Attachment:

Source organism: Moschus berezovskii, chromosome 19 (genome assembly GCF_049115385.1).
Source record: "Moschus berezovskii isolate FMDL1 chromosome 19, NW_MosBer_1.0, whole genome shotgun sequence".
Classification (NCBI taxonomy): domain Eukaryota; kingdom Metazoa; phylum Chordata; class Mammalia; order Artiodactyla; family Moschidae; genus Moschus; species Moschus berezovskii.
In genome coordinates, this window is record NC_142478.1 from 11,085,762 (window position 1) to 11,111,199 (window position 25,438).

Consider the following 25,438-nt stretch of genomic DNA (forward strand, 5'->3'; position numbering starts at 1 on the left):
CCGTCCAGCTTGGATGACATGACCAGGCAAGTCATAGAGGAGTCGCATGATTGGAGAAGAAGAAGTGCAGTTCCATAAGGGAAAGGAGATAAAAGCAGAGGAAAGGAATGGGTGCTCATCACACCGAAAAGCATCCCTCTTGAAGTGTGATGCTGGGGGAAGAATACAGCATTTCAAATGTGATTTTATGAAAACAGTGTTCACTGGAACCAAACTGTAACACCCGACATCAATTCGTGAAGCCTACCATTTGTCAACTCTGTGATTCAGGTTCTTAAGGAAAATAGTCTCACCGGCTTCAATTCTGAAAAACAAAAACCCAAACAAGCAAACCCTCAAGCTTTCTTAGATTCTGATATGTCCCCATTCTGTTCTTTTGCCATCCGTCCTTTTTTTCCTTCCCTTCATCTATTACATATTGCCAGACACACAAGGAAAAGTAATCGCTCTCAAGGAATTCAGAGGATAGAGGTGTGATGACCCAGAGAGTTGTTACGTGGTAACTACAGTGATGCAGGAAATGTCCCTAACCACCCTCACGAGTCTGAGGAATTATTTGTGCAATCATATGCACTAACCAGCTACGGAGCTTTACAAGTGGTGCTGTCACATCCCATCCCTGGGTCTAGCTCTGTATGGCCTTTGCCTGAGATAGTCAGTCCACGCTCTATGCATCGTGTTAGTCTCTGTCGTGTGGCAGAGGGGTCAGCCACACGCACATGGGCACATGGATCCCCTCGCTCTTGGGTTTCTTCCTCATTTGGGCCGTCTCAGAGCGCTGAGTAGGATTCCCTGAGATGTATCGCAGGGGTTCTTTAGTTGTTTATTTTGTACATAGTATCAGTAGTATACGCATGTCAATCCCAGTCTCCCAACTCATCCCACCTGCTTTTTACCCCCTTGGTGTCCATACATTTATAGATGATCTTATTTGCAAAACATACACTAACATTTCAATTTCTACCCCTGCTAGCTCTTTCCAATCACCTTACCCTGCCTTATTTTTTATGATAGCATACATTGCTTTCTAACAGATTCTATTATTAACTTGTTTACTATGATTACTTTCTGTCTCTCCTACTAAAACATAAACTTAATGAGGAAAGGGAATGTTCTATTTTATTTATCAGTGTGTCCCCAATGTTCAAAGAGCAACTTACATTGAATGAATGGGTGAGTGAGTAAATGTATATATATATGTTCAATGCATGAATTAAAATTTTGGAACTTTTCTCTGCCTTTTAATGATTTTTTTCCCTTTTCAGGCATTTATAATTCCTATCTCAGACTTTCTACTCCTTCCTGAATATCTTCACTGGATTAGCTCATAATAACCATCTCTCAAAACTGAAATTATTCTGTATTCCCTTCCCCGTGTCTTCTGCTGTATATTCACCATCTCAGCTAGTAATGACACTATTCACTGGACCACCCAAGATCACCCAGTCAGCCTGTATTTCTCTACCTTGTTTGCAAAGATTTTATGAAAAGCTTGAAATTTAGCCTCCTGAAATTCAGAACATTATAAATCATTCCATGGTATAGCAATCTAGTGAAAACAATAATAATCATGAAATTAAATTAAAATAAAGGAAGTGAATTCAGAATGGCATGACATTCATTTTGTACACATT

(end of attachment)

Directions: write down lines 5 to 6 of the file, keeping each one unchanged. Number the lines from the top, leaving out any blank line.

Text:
Consider the following 25,438-nt stretch of genomic DNA (forward strand, 5'->3'; position numbering starts at 1 on the left):
CCGTCCAGCTTGGATGACATGACCAGGCAAGTCATAGAGGAGTCGCATGATTGGAGAAGAAGAAGTGCAGTTCCATAAGGGAAAGGAGATAAAAGCAGAGGAAAGGAATGGGTGCTCATCACACCGAAAAGCATCCCTCTTGAAGTGTGATGCTGGGGGAAGAATACAGCATTTCAAATGTGATTTTATGAAAACAGTGTTCACTGGAACCAAACTGTAACACCCGACATCAATTCGTGAAGCCTACCATTTGTCAACTCTGTGATTCAGGTTCTTAAGGAAAATAGTCTCACCGGCTTCAATTCTGAAAAACAAAAACCCAAACAAGCAAACCCTCAAGCTTTCTTAGATTCTGATATGTCCCCATTCTGTTCTTTTGCCATCCGTCCTTTTTTTCCTTCCCTTCATCTATTACATATTGCCAGACACACAAGGAAAAGTAATCGCTCTCAAGGAATTCAGAGGATAGAGGTGTGATGACCCAGAGAGTTGTTACGTGGTAACTACAGTGATGCAGGAAATGTCCCTAACCACCCTCACGAGTCTGAGGAATTATTTGTGCAATCATATGCACTAACCAGCTACGGAGCTTTACAAGTGGTGCTGTCACATCCCATCCCTGGGTCTAGCTCTGTATGGCCTTTGCCTGAGATAGTCAGTCCACGCTCTATGCATCGTGTTAGTCTCTGTCGTGTGGCAGAGGGGTCAGCCACACGCACATGGGCACATGGATCCCCTCGCTCTTGGGTTTCTTCCTCATTTGGGCCGTCTCAGAGCGCTGAGTAGGATTCCCTGAGATGTATCGCAGGGGTTCTTTAGTTGTTTATTTTGTACATAGTATCAGTAGTATACGCATGTCAATCCCAGTCTCCCAACTCATCCCACCTGCTTTTTACCCCCTTGGTGTCCATACATTTATAGATGATCTTATTTGCAAAACATACACTAACATTTCAATTTCTACCCCTGCTAGCTCTTTCCAATCACCTTACCCTGCCTTATTTTTTATGATAGCATACATTGCTTTCTAACAGATTCTATTATTAACTTGTTTACTATGATTACTTTCTGTCTCTCCTACTAAAACATAAACTTAATGAGGAAAGGGAATGTTCTATTTTATTTATCAGTGTGTCCCCAATGTTCAAAGAGCAACTTACATTGAATGAATGGGTGAGTGAGTAAATGTATATATATATGTTCAATGCATGAATTAAAATTTTGGAACTTTTCTCTGCCTTTTAATGATTTTTTTCCCTTTTCAGGCATTTATAATTCCTATCTCAGACTTTCTACTCCTTCCTGAATATCTTCACTGGATTAGCTCATAATAACCATCTCTCAAAACTGAAATTATTCTGTATTCCCTTCCCCGTGTCTTCTGCTGTATATTCACCATCTCAGCTAGTAATGACACTATTCACTGGACCACCCAAGATCACCCAGTCAGCCTGTATTTCTCTACCTTGTTTGCAAAGATTTTATGAAAAGCTTGAAATTTAGCCTCCTGAAATTCAGAACATTATAAATCATTCCATGGTATAGCAATCTAGTGAAAACAATAATAATCATGAAATTAAATTAAAATAAAGGAAGTGAATTCAGAATGGCATGACATTCATTTTGTACACATT